Expert Interview with Joshua Rodriguez on Personal Finance and Binary Options for Mint

Joshua Rodriguez is the head of CNA Finance, a personal finance blog that collects some of the most fascinating and intelligent personal finance writing on the web. He sat with us to talk about binary options and personal finance, among other topics.

You have a section on binary options. What are they, and why did you become interested in them?

Binary options are an investment that's like nothing else out there. Instead of purchasing a piece of an asset, or several assets, the investor makes predictions on the movement in prices of an asset. If their predictions are correct, they can earn incredibly large returns, but if they're not, the trader loses it all. So, it can definitely be risky.

When it comes to how I got into binary options, a couple years ago, I was contacted by a broker and asked to write news, advice, tips and more related to binary options. Although I'd briefly looked into them in the past, until then, I never really had a reason to look further into the concept. When I started writing on the topic, I became more and more interested in the concept of making money through this investment vehicle. After all, I love the idea of finding data and using that data to make money. This seemed like the perfect way to do that. Although it is high risk, I pride myself in my ability to find trends in the market. After a small initial investment, I had fallen in love. Now, I've decided to teach people what I learned through the "Binary Options Corner" on my site, in hopes that it will help them avoid the same beginner mistakes I've made.

When investing, what's your criteria? What will make you buy in or look elsewhere?

I guess the answer really depends on the type of investment. When it comes to any investment, I'm a data junkie. Before buying a stock or making a trade, I make it a point to look at historic charts for that stock or trade to find trends. Once I find a trend I think will be valuable for me, I do my best to exploit it. The truth is, I never make an investment unless I'm able to find a solid trend that supports my theory behind the investment. Anything else would make me turn away...sorry, IPOs!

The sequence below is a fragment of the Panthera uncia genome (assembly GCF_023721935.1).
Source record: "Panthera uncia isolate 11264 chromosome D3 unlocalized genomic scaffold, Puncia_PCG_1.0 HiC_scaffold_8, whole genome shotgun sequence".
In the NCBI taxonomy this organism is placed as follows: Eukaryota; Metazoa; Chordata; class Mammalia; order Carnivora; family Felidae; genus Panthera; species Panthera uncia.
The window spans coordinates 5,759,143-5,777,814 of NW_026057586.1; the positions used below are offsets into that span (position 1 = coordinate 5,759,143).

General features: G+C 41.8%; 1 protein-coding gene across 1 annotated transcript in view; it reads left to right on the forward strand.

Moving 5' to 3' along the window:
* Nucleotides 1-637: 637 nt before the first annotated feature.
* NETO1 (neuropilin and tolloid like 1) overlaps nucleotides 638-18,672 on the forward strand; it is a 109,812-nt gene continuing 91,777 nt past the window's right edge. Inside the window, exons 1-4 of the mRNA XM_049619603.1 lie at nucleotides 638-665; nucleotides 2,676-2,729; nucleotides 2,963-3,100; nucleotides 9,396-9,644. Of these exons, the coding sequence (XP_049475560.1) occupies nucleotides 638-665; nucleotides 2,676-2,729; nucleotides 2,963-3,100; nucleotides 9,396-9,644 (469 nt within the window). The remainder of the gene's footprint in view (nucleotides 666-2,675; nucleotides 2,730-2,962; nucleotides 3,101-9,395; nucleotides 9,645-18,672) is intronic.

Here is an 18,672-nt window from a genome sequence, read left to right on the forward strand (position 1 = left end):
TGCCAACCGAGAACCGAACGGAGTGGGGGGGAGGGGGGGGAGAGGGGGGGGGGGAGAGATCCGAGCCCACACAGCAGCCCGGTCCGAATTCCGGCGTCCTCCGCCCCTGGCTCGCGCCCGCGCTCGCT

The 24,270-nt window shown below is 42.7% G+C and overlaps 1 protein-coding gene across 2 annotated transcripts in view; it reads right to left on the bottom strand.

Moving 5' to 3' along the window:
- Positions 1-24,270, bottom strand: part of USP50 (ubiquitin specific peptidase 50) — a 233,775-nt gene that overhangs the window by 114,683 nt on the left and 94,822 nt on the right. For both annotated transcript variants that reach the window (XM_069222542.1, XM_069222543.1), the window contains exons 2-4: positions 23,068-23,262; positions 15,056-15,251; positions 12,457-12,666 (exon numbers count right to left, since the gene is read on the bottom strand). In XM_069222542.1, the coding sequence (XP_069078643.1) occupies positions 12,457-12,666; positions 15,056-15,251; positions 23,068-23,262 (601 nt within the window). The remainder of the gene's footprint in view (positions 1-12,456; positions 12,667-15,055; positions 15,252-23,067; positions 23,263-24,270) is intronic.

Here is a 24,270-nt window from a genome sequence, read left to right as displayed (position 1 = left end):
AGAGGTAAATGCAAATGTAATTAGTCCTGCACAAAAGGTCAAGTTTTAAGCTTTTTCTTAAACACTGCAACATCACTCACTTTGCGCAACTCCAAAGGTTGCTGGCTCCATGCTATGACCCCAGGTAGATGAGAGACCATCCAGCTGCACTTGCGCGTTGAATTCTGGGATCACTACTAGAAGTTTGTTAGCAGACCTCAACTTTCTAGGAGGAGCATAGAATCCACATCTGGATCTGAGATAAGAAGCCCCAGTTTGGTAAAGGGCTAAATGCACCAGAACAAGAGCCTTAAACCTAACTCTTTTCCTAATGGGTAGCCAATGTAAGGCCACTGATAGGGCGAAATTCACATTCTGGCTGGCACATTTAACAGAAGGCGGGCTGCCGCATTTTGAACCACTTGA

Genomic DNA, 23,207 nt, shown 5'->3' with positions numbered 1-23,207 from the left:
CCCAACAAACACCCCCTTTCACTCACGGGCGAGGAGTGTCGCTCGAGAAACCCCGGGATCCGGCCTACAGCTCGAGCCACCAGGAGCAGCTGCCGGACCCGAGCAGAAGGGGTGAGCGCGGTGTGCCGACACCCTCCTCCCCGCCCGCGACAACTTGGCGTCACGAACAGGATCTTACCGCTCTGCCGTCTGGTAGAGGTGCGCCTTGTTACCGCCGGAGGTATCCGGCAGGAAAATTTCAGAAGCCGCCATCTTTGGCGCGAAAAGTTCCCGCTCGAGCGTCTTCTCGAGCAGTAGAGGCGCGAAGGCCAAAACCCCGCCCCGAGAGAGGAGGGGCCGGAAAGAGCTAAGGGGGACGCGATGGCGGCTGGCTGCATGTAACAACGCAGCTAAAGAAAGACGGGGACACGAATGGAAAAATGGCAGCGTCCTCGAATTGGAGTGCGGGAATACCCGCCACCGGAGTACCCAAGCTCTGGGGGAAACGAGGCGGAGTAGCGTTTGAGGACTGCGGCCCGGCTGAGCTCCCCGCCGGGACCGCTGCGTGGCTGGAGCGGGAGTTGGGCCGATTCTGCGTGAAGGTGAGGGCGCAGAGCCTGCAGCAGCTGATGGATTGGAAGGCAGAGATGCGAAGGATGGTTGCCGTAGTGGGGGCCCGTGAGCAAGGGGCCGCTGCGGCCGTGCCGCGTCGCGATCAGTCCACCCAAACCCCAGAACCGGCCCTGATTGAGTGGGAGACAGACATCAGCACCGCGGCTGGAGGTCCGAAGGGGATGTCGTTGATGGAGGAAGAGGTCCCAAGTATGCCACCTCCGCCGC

What's the most effective saving tip you've found, and why?

I think the most effective tip I can give when it comes to savings is to create a plan. I spent years throwing money out of the window. I'd always tell myself, "I'll save whatever I have left when I get my next paycheck." There was never really a number attached. The only problem is, I wouldn't always necessarily have anything left when I got the next check; this led to a cycle of paycheck-to-paycheck living. Eventually, I decided I wanted more for myself and created a savings plan. The key for me was sitting down and deciding what I could afford to save. Then, when I got paid, I'd set it aside and forget about it. I never had a saving problem again!

When you assess your budget, what's your criteria for cutting an item or adding one?

I look over my budget often these days. When assessing a cost, I think about the return I receive from that cost. It could be enjoyment, comfort, who knows. Then I weigh the reward against the cost. For instance, I decided that an hour of TV a week wasn't worth paying $80 a month for cable. I called my cable company and asked what we could do. We dropped the cable to basic and bundled it with the internet I was already paying for as well. As a result, I pay $3 more for cable than I would internet alone. Sure, I don't get the fancy channels anymore, but I do have enough options for my little bit of time a week in front of the TV!

When should you pull your credit report and why?

Although I strongly suggest pulling your credit report once per month, I would say you should pull it a minimum of three times per year. At, you have the ability to get one credit report per year from each of the major credit reporting agencies. By spreading these out over the year, you can get one report for free every four months. However, I think it's important to say again that you should comb through your credit report at least once per month.

What are some trends in personal finance we should be keeping an eye on?

I think my favorite trend in the personal finance industry is that we're starting to see more and more automated tools that make budgeting, frugality, spending and saving more fun. Tools like Mint seem to be the cornerstone of taking a nerdy, boring concept - financial literacy - and making it more enjoyable and engaging. As more and more tools like this arise, we're starting to see more and more financially sound consumers. It's absolutely amazing what technology has done for personal finance, and I honestly believe that we've only seen the tip of the iceberg!

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